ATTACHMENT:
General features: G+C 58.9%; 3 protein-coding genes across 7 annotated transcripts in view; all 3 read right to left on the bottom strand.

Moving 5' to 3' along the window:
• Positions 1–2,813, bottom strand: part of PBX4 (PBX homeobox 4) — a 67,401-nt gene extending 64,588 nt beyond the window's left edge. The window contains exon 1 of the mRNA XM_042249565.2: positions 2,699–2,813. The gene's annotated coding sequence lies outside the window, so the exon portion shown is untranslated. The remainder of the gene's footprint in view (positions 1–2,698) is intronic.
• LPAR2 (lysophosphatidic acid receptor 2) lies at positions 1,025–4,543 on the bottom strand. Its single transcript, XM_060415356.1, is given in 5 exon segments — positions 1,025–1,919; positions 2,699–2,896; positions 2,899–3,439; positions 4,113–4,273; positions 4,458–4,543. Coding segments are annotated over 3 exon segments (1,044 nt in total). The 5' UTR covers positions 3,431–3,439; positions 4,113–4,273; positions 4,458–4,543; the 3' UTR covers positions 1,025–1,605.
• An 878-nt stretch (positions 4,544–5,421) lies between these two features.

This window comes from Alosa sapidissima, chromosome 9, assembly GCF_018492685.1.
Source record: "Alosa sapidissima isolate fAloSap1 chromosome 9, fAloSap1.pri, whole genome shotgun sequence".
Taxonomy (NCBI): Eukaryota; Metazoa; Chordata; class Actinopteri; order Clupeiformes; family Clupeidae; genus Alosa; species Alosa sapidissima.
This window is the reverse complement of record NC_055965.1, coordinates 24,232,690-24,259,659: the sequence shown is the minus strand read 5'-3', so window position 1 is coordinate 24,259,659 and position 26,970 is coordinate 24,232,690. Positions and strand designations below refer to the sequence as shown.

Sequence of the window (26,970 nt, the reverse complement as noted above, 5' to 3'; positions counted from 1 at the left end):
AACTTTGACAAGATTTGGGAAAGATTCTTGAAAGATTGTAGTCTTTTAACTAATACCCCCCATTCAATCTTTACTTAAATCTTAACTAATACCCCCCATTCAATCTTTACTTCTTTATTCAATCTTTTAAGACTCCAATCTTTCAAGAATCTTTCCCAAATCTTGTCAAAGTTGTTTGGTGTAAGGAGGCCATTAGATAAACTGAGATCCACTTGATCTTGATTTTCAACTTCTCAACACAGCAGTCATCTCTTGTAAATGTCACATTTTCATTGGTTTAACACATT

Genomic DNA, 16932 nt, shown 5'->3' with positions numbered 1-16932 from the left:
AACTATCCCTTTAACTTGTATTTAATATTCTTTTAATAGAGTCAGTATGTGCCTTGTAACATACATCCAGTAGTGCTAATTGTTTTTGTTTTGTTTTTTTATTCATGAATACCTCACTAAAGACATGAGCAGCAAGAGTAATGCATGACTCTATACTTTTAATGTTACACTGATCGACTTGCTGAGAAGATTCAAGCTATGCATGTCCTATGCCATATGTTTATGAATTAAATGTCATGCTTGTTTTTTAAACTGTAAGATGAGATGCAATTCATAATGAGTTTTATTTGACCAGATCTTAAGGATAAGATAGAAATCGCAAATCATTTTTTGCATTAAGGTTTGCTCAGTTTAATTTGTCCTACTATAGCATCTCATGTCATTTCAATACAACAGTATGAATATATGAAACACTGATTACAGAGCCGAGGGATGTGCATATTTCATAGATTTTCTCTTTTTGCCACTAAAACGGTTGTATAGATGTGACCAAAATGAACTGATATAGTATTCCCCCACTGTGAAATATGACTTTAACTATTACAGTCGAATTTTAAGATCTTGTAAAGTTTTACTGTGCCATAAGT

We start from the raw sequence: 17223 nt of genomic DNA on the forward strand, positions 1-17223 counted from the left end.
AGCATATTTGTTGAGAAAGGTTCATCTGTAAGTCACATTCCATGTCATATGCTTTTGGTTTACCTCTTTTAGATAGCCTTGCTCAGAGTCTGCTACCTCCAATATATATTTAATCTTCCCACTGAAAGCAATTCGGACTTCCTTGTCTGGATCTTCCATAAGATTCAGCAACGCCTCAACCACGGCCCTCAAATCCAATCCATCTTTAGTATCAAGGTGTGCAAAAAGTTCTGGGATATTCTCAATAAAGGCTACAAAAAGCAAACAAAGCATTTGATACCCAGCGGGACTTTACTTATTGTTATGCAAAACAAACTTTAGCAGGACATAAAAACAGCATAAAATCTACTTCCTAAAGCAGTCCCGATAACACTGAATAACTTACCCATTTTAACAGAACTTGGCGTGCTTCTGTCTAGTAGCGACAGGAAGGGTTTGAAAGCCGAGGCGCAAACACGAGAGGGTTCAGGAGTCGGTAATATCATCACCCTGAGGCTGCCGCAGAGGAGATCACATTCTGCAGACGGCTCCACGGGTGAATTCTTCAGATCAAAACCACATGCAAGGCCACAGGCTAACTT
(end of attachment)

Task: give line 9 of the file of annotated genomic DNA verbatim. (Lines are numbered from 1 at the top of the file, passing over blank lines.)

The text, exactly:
This window is the reverse complement of record NC_055965.1, coordinates 24,232,690-24,259,659: the sequence shown is the minus strand read 5'-3', so window position 1 is coordinate 24,259,659 and position 26,970 is coordinate 24,232,690. Positions and strand designations below refer to the sequence as shown.